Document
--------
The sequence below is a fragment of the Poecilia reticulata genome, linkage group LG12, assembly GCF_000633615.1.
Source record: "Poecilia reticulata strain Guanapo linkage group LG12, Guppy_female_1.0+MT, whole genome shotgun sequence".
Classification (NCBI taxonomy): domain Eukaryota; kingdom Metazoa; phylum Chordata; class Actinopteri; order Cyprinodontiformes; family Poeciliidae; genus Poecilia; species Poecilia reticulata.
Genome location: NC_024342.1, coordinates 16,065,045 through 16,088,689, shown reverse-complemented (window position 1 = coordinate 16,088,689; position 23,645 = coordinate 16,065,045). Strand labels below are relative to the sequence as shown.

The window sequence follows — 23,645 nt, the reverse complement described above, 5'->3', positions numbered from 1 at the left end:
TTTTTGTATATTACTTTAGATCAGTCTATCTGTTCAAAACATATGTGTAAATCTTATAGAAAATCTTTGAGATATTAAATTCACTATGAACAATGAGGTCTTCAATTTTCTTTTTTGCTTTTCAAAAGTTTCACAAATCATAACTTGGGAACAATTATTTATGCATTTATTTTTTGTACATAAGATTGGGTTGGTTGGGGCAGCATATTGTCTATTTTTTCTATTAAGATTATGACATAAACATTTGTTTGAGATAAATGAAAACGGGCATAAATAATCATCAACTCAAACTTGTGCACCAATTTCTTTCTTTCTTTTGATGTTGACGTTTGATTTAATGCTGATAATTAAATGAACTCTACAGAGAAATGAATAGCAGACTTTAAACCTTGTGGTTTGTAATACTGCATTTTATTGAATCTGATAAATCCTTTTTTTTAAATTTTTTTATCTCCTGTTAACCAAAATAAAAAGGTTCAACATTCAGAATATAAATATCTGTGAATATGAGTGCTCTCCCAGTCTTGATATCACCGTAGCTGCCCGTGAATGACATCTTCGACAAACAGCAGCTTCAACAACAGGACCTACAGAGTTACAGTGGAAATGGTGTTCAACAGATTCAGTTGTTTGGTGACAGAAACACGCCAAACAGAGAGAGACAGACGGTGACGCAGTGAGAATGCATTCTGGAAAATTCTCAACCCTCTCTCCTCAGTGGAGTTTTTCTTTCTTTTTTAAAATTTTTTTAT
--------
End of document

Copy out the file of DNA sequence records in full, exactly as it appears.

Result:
The sequence below is a fragment of the Poecilia reticulata genome, linkage group LG12, assembly GCF_000633615.1.
Source record: "Poecilia reticulata strain Guanapo linkage group LG12, Guppy_female_1.0+MT, whole genome shotgun sequence".
Classification (NCBI taxonomy): domain Eukaryota; kingdom Metazoa; phylum Chordata; class Actinopteri; order Cyprinodontiformes; family Poeciliidae; genus Poecilia; species Poecilia reticulata.
Genome location: NC_024342.1, coordinates 16,065,045 through 16,088,689, shown reverse-complemented (window position 1 = coordinate 16,088,689; position 23,645 = coordinate 16,065,045). Strand labels below are relative to the sequence as shown.

The window sequence follows — 23,645 nt, the reverse complement described above, 5'->3', positions numbered from 1 at the left end:
TTTTTGTATATTACTTTAGATCAGTCTATCTGTTCAAAACATATGTGTAAATCTTATAGAAAATCTTTGAGATATTAAATTCACTATGAACAATGAGGTCTTCAATTTTCTTTTTTGCTTTTCAAAAGTTTCACAAATCATAACTTGGGAACAATTATTTATGCATTTATTTTTTGTACATAAGATTGGGTTGGTTGGGGCAGCATATTGTCTATTTTTTCTATTAAGATTATGACATAAACATTTGTTTGAGATAAATGAAAACGGGCATAAATAATCATCAACTCAAACTTGTGCACCAATTTCTTTCTTTCTTTTGATGTTGACGTTTGATTTAATGCTGATAATTAAATGAACTCTACAGAGAAATGAATAGCAGACTTTAAACCTTGTGGTTTGTAATACTGCATTTTATTGAATCTGATAAATCCTTTTTTTTAAATTTTTTTATCTCCTGTTAACCAAAATAAAAAGGTTCAACATTCAGAATATAAATATCTGTGAATATGAGTGCTCTCCCAGTCTTGATATCACCGTAGCTGCCCGTGAATGACATCTTCGACAAACAGCAGCTTCAACAACAGGACCTACAGAGTTACAGTGGAAATGGTGTTCAACAGATTCAGTTGTTTGGTGACAGAAACACGCCAAACAGAGAGAGACAGACGGTGACGCAGTGAGAATGCATTCTGGAAAATTCTCAACCCTCTCTCCTCAGTGGAGTTTTTCTTTCTTTTTTAAAATTTTTTTAT